Crazy Little Thing Called Life
Perfection is always unattainable; so how about trying the subtle art of not giving a f**k.
Updated: May 19, 2019
There is a pressure in our society that is more extreme than it ever has been. We live our lives like gold fish in a bowl.. but goldfish have the benefit of being able to forget everything roughly every 7 seconds; whereas we have an un-enviable ability to torture ourselves in the pursuit of perfection and then beat ourselves up with constant rumination where we didn't quite measure up.
The focus of Mental Health Awareness Week this year was on ‘stress’ and the impacts it can have.
Over the last few months I have taken the time to reflect on a few things. And I have been wondering about the triggers that can sometimes negatively influence how we feel about ourselves, our families, our friends and our colleagues. The things that can create stress.
With my curiosity, I was listening to the audio version of the book 'The Subtle Art of Not Giving a F***' by Mark Manson. As the title might suggest to some it can provide some very useful pointers for living your life in a bit more of a, well, relaxed way. This really resonated with me because I feel that we live in a time where we expect levels of perfection in ourselves and in others. Mostly based on a perception of others being perfect; from what we see and read on social media and in the mainstream media. So, I am coining a new phrase: not ‘fake news’ but ‘fake perfection’.
Why? Having expectations of perfection in ourselves or in others, with whom we interact, can lead to a life of permanent disappointment; thus making everyone miserable. It can dramatically reduce creativity and innovation because these require a safe environment in which to test, learn and fail before we ultimately succeed - personally or professionally. Because very few people are willing to go out on a limb for fear of looking silly or coming up below par... so it ultimately holds us back.
The strange thing is, people wear this weakness like a badge of honour. I have. In many of my work profile assessments I have come up as a perfectionist and oh how everyone laughs! In job interviews when asked about my weaknesses I have talked about perfectionism being the main one whilst really believing it was a strength. Attention to detail is a strength, perfectionism, I would argue, is not.
Why? It is a vicious cycle because it can set the bar at unattainable levels that only create one thing: that being stress. And, as has been well proven, stress can lead to anxiety and depression.
But, where is all this pressure coming from? Well I believe from two main places:
1. Firstly, from ourselves and the things we covet that others may do or have; and
2. Secondly, from those we choose to have around us applying pressure from their perception and their world view of what we should be or do.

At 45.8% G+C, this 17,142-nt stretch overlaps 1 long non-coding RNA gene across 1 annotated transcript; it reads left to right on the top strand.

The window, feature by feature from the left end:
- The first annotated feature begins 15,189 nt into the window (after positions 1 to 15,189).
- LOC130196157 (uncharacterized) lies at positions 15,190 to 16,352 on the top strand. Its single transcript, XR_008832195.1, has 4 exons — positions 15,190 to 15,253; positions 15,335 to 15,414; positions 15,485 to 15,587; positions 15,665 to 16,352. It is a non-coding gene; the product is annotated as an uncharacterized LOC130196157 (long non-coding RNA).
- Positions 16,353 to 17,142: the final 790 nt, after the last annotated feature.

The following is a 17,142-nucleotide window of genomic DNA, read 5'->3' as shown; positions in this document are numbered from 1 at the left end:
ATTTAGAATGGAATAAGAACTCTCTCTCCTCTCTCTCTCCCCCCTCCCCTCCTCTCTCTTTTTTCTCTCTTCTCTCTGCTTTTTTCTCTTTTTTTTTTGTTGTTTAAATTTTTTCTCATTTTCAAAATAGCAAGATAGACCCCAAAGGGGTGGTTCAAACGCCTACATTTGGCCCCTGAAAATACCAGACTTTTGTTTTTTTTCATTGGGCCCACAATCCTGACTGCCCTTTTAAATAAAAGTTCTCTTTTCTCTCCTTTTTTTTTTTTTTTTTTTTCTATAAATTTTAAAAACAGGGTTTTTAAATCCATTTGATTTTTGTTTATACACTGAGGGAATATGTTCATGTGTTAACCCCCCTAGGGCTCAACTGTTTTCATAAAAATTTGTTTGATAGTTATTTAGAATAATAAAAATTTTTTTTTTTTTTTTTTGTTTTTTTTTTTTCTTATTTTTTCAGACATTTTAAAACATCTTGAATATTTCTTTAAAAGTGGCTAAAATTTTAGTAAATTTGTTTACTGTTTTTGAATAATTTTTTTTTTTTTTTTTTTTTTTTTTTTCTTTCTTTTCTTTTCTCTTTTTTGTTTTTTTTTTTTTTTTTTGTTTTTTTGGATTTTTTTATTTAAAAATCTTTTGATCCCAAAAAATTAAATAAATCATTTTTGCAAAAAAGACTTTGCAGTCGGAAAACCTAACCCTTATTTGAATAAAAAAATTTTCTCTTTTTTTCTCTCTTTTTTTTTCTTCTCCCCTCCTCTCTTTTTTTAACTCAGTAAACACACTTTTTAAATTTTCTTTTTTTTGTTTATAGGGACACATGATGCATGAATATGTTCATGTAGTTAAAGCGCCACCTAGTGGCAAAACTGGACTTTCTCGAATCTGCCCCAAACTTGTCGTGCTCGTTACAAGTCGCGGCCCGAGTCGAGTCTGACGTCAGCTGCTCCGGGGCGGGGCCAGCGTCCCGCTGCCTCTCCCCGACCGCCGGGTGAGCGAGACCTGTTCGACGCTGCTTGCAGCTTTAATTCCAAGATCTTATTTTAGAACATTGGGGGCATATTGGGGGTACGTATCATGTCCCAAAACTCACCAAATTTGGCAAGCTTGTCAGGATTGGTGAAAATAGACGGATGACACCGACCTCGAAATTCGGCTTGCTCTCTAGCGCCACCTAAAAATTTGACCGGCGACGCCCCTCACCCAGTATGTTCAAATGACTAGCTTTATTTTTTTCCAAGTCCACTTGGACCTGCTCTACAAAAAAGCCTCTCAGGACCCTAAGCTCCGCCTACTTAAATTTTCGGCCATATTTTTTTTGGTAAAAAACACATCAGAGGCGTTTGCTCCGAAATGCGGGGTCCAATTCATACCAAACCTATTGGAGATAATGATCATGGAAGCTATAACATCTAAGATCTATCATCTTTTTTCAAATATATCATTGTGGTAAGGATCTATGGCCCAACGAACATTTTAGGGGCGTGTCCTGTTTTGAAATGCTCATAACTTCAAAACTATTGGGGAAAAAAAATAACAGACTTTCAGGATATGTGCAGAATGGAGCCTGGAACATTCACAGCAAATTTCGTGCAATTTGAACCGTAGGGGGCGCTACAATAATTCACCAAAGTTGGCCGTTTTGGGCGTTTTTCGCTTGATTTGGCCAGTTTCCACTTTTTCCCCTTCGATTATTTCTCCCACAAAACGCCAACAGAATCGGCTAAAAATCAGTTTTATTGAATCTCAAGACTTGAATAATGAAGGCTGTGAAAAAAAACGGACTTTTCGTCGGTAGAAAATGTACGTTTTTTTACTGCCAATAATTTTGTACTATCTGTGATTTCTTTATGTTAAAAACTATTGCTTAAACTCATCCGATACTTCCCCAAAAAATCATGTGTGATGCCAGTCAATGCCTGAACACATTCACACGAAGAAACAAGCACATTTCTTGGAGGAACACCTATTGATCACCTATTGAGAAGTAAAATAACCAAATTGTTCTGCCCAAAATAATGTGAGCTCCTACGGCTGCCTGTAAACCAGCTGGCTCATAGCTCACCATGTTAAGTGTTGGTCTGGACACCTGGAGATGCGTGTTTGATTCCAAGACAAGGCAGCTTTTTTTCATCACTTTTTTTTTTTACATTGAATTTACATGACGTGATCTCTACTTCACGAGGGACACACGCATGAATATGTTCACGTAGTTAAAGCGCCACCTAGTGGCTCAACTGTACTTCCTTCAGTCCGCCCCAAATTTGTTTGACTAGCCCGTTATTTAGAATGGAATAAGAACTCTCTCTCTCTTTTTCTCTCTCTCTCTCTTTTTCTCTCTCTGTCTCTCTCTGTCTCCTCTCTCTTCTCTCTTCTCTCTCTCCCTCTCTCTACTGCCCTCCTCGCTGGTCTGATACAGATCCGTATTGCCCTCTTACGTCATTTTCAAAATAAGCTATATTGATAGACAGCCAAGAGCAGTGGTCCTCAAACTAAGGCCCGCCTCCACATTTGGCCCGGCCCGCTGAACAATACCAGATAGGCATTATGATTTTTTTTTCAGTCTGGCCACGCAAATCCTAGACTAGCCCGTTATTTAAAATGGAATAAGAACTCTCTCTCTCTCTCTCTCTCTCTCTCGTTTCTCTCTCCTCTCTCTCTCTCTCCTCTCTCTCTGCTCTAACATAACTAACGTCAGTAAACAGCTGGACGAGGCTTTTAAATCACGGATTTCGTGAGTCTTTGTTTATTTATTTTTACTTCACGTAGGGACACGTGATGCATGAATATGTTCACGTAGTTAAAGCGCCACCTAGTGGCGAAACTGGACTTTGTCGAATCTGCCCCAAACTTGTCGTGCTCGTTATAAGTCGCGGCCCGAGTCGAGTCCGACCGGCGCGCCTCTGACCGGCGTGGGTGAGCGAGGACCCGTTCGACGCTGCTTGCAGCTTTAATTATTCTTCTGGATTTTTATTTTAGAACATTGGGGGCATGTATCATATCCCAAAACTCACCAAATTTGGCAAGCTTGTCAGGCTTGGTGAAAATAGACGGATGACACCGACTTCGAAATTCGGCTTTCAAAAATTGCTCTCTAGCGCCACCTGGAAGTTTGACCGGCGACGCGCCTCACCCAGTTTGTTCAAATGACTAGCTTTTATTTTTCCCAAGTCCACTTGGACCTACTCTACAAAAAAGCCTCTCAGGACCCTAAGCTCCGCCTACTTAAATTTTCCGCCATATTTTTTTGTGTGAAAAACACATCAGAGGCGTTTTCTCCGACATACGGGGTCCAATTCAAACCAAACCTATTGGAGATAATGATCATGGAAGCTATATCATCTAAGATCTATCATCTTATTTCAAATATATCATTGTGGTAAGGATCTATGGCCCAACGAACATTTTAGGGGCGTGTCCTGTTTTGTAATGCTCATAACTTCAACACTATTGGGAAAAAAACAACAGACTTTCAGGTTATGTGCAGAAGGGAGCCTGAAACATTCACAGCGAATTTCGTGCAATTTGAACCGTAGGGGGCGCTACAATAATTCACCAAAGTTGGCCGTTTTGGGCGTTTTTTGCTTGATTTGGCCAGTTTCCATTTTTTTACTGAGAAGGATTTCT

So, unwittingly then, we can then feel like actors in our own lives; trying to live up to others’ unattainable expectations. In lives that feel like gamified competitions against one another where there is always a fear-of-missing-out (FOMO). Where a perceived win or an opportunity for one-upmanship gives us or the other person a nice dopamine hit.... so we go back for more. When I think about it, and I do all this BTW, it sounds a bit mental. Good, I picked the right name for my page then!
Perhaps an unintended consequence, though, is that, by-and-large, our lives are lived out in high-definition; where we are 'face-tuned' to remove all the wrinkles and pimples. Putting only the very best snippets of ourselves on social media sites like this one. To show our friends and colleagues that we live amazing, happy and fulfilled lives. When, well, shhh(!), maybe we don't. I know that I don't. And, you know what, that is fine because we are all imperfect beings. It was recently reported in an article published in respectable newspaper that 40% of 18 - 24 year olds say they often feel lonely. In a world that is more connected than ever with technology one of the main audiences is feeling more disconnected than ever.
We all have the same flaws as the generations before us; with both our physical selves and/or with our personalities. I remember my nana always talking about having 'bad nerves' nearly 40 years ago. The added pressure of our current time comes from the fact that our lives are lived out like multiple instalments of the Truman Show. (If you haven't seen it, add it to your list.)
However, it’s not all bad. Remember, our flaws are what make us the people we are. I have grown to like and even love my imperfections. I am a perfectly flawed individual; and more happy than ever to talk about these things. This motivates me to be better. And, you know what, I find that people gravitate towards you more when you're more authentic.
Why? Authenticity begets authenticity, so you end up with people around you willing to share their imperfections. This has given me the encouragement to be better; and better is not a destination, it is a life long journey. Realising this is dramatically reducing my stress levels.
Everyone has their blemishes and imperfections.
Everyone struggles at times in their life.
Everyone suffers at some point with low self esteem or gets anxious about their self image. Even the most successful people in the world have the very best coaches behind them, picking them up when they fall down.
So, my friends, be kinder to yourself about your imperfections or the imperfect things you do. Accept and be thankful for who you are. Be kinder to those around you about their imperfections or the imperfect things they do. Then everyone feels better - including you - and it becomes self fulfilling.